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Which training courses are tax deductible?

Which training courses are tax deductible?

Your next tax return will probably feature a number of work-related expenses, and if you’ve enrolled in some training since the beginning of the financial year, your course could be eligible as a tax deduction.

Whether you enrolled in a course since July 1 last year or are looking to enrol in training soon, it’s worth considering the tax implications of doing a course because it could make the course fee look a lot smaller. All vocational training courses are potentially tax deductible; you just need to understand the rules around what you can claim. Here are four things you should know about self-education expenses.

1. You must pay for the course
This sounds obvious but you, as an individual, must incur an expense before you can claim a deduction, so you must have already paid for the course (not just have been invoiced for it). This also means courses that your employer pays for are not eligible, although the organisation can claim the tax deduction.

Fees paid under FEE-HELP (Higher Education Loan Program) and VET FEE-HELP schemes are also eligible for deduction in the financial year you incur the debt. Account keeping costs related to these schemes are not eligible.

2. The course must be directly related to your current role
The Australian Tax Office (ATO) is quite strict about what counts as ‘directly related’. The course must maintain or improve the specific skills or knowledge you require in your current employment, or result in (or is likely to result in) an increase in your income from your current employment.

In other words, you need to be able to prove that your current role benefited from you doing the course. This means that you can’t claim tenuously related courses, for example you can’t claim a tax deduction on the Diploma of Library and Information Services if you are working as an events manager, even though you may have enjoyed the course.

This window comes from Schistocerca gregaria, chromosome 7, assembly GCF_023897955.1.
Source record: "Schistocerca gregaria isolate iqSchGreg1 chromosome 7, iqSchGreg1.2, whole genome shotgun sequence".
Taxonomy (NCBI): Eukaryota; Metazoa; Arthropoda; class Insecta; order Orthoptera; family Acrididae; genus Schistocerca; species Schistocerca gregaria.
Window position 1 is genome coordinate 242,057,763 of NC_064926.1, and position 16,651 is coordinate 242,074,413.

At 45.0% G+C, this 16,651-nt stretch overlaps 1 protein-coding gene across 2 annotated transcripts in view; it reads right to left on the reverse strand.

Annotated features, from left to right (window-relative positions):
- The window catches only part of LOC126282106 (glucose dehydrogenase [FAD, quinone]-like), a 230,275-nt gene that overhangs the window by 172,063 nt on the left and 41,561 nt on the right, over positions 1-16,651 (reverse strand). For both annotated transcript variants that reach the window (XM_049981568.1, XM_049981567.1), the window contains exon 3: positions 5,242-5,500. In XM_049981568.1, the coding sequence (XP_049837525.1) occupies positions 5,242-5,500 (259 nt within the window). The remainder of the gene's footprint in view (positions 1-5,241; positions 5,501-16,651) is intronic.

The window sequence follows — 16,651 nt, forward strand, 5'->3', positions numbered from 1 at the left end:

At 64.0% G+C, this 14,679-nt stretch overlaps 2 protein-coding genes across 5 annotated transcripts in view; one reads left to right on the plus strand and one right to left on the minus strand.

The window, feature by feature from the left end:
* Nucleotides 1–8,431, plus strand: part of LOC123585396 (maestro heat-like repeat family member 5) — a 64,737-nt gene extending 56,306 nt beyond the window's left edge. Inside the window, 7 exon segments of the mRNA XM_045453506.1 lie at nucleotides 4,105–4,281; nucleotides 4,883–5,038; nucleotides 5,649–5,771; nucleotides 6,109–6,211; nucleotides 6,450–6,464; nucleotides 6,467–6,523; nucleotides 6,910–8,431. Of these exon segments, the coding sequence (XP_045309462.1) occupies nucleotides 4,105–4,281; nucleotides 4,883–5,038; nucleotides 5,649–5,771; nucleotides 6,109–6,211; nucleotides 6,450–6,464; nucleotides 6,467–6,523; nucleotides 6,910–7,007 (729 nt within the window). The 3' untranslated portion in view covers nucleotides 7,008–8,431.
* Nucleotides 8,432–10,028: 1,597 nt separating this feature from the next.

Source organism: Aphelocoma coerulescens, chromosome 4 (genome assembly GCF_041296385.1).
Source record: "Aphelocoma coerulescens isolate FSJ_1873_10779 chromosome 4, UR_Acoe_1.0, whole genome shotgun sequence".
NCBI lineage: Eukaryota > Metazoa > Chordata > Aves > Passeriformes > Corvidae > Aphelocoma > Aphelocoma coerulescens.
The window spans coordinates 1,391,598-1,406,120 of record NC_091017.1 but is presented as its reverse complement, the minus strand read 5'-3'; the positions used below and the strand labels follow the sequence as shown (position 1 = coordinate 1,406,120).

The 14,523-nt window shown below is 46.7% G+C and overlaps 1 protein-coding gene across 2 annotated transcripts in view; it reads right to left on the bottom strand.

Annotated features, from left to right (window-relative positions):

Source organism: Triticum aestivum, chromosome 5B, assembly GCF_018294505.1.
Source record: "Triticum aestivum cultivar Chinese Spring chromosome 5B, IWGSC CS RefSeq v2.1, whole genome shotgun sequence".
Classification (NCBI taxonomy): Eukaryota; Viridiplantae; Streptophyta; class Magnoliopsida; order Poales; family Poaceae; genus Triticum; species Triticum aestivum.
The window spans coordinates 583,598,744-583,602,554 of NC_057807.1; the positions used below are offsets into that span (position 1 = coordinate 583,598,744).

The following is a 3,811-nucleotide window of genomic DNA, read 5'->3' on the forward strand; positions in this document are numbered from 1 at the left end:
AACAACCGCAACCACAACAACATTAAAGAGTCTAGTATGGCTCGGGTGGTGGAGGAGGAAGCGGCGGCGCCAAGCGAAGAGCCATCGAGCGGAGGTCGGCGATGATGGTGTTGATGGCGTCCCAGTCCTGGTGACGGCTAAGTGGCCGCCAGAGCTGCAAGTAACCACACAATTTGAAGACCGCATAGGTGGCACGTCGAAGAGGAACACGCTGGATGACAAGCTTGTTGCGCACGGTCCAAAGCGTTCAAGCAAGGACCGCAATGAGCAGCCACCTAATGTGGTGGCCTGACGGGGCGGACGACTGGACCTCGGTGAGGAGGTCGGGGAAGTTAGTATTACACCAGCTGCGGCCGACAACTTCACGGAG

It also means, and this is important, that you can’t claim for a course that you use to get a new and different job. Say you’re working as a bookkeeper and graduate from the Diploma of Tourism and after that you become a travel agent; you cannot claim that course. If you were working as a travel coordinator when you did the Diploma of Tourism, then you can claim that course. Basically, the ATO doesn’t like speculation about career-related education; it wants you to know, before you enrol, that the course will benefit your current career.

3. You can claim for more than course fees
Expenses related to study, for example textbooks, transport to the classroom (if you attended on campus) and computer and internet costs (proportional to use for study) are also eligible under the self-education tax deduction rules. Again, the ATO is very strict on this. If you took evening classes, for example, and travelled from work to class, then from class to home, you may only make a transport claim for the portion between work and class.

Delegate fees for conferences and seminars are also eligible as self-education expenses as long as these meet the other eligibility rules; self-education is not just restricted to courses.

4. From July 1, 2014, self-education will have a $2,000 cap
The 2013 Federal Government Budget set a cap of $2,000 on self-education expenses claims, which will come into effect from July 1, 2014. This means individual taxpayers may only claim up to $2,000 on any fees paid from the 2014/15 financial year onwards. At the moment the amount is uncapped, so if you’re after a qualification where the course fees are more than $2,000, now is the time to enrol and pay.

Need more information? Go to the ATO Guide to claiming deductions on self-education expenses.

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